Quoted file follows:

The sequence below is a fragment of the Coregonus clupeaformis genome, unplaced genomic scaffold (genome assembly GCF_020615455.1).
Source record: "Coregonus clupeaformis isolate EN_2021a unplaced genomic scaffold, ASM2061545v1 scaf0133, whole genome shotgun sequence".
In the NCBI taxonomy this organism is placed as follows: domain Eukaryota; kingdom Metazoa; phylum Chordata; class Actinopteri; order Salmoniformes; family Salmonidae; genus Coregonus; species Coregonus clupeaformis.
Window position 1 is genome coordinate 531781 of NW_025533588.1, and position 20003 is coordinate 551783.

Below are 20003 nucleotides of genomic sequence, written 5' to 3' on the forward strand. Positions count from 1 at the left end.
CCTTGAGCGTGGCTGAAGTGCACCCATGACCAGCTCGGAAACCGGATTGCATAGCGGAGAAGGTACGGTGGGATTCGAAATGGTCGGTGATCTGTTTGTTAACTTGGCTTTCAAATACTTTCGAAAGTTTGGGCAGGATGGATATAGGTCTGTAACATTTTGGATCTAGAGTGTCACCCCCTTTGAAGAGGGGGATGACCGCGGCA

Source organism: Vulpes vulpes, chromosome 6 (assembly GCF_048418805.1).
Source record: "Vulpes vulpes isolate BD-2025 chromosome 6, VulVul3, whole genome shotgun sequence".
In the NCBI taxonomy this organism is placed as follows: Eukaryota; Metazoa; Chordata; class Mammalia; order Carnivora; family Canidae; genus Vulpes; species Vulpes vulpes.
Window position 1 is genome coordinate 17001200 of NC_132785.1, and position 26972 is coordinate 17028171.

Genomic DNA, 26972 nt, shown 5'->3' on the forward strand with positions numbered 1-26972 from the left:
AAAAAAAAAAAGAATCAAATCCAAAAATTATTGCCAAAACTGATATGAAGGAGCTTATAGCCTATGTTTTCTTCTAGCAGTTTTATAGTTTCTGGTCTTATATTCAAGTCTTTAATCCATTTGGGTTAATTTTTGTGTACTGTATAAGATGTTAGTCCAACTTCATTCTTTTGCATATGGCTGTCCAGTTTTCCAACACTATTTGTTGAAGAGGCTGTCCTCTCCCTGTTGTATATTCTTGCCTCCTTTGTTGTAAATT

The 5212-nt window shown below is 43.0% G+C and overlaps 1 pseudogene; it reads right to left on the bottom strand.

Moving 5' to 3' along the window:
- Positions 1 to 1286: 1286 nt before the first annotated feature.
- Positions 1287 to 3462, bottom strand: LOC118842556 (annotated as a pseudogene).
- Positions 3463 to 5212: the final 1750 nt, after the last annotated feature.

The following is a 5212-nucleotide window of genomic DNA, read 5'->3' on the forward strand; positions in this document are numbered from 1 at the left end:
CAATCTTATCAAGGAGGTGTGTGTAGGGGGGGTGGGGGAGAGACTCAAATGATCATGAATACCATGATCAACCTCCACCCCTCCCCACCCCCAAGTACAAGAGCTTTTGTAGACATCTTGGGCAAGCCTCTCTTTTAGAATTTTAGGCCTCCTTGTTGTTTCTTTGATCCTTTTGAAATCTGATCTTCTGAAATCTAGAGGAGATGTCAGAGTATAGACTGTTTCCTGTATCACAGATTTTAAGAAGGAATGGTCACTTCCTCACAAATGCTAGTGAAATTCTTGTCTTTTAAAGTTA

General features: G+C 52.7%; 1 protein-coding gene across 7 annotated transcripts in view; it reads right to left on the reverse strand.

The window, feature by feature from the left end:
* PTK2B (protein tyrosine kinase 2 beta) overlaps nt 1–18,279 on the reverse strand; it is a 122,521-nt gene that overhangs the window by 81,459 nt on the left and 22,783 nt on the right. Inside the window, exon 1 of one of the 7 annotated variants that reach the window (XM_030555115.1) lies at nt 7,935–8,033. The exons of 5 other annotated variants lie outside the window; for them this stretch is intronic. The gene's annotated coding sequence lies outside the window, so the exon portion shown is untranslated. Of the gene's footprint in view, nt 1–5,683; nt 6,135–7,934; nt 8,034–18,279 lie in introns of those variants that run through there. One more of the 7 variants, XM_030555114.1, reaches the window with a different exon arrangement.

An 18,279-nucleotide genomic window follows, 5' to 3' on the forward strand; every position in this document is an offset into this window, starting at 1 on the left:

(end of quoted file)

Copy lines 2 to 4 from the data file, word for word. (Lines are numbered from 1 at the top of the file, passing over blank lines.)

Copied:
Source record: "Coregonus clupeaformis isolate EN_2021a unplaced genomic scaffold, ASM2061545v1 scaf0133, whole genome shotgun sequence".
In the NCBI taxonomy this organism is placed as follows: domain Eukaryota; kingdom Metazoa; phylum Chordata; class Actinopteri; order Salmoniformes; family Salmonidae; genus Coregonus; species Coregonus clupeaformis.
Window position 1 is genome coordinate 531781 of NW_025533588.1, and position 20003 is coordinate 551783.